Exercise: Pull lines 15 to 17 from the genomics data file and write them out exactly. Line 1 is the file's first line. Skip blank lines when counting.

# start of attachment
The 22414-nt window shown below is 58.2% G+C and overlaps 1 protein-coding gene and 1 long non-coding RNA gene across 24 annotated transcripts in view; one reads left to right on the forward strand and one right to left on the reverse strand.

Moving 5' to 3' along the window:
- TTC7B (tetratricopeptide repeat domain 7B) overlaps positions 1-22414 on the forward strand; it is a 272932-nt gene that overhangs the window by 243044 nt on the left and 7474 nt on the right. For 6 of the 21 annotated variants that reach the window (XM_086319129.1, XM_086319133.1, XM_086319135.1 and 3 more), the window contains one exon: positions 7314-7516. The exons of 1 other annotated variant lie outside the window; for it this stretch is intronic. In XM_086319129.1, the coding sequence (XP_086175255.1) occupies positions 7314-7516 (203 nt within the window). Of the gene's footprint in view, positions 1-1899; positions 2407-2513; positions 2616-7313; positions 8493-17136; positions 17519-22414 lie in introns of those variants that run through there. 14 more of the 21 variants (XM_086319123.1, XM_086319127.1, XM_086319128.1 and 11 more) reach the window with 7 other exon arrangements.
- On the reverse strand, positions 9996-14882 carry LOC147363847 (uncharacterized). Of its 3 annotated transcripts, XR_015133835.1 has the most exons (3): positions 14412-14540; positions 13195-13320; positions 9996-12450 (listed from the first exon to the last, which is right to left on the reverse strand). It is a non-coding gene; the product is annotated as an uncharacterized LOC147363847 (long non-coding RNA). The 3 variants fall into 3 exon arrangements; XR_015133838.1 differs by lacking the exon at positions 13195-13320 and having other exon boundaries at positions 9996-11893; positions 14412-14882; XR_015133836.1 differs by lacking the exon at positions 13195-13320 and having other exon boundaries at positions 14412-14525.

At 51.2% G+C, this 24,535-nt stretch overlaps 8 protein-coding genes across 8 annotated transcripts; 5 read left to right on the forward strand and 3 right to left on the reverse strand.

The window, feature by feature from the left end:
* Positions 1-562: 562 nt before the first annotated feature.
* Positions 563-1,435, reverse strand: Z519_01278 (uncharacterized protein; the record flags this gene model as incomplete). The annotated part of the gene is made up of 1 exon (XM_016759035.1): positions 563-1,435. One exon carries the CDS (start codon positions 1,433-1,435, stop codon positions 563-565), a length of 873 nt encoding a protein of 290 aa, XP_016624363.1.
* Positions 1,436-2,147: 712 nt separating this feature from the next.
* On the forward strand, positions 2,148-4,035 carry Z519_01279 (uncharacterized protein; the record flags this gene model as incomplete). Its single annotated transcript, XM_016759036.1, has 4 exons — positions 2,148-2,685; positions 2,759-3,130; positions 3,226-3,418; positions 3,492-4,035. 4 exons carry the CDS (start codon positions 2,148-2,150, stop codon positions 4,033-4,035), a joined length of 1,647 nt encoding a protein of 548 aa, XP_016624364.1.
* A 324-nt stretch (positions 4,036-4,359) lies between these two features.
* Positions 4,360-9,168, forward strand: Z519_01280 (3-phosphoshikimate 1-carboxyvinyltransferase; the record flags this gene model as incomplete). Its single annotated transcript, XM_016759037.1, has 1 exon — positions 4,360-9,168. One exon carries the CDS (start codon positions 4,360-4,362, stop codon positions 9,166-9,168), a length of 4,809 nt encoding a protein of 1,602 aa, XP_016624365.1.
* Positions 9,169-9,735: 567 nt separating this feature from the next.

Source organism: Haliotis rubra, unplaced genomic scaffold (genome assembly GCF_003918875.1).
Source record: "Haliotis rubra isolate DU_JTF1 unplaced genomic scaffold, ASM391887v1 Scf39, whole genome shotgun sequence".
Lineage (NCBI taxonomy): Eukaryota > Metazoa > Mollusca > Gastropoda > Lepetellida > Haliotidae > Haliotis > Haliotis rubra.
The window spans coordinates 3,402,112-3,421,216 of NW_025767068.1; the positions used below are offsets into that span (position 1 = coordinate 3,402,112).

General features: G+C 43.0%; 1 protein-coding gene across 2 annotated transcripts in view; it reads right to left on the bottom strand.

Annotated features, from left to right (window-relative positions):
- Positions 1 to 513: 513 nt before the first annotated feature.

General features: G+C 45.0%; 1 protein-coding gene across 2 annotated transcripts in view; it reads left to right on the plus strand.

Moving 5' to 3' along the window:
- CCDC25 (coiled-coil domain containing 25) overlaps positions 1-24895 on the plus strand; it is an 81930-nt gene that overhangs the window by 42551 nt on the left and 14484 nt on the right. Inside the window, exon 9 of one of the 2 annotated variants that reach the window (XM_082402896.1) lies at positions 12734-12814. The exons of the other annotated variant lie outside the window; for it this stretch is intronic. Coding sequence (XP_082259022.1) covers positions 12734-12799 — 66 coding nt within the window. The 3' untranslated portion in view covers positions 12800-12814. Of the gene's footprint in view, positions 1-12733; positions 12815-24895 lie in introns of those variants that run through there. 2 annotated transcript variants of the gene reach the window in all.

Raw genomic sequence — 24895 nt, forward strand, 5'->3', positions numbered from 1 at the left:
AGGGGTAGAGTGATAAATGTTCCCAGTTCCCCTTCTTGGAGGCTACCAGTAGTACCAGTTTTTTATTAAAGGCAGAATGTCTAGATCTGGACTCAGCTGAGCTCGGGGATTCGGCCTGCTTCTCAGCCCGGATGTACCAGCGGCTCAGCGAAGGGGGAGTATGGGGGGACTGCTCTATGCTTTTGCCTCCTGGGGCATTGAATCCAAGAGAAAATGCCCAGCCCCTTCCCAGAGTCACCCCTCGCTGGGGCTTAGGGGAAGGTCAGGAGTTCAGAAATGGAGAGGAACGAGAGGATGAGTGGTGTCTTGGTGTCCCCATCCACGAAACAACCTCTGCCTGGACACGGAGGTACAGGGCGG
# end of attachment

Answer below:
Source record: "Haliotis rubra isolate DU_JTF1 unplaced genomic scaffold, ASM391887v1 Scf39, whole genome shotgun sequence".
Lineage (NCBI taxonomy): Eukaryota > Metazoa > Mollusca > Gastropoda > Lepetellida > Haliotidae > Haliotis > Haliotis rubra.
The window spans coordinates 3,402,112-3,421,216 of NW_025767068.1; the positions used below are offsets into that span (position 1 = coordinate 3,402,112).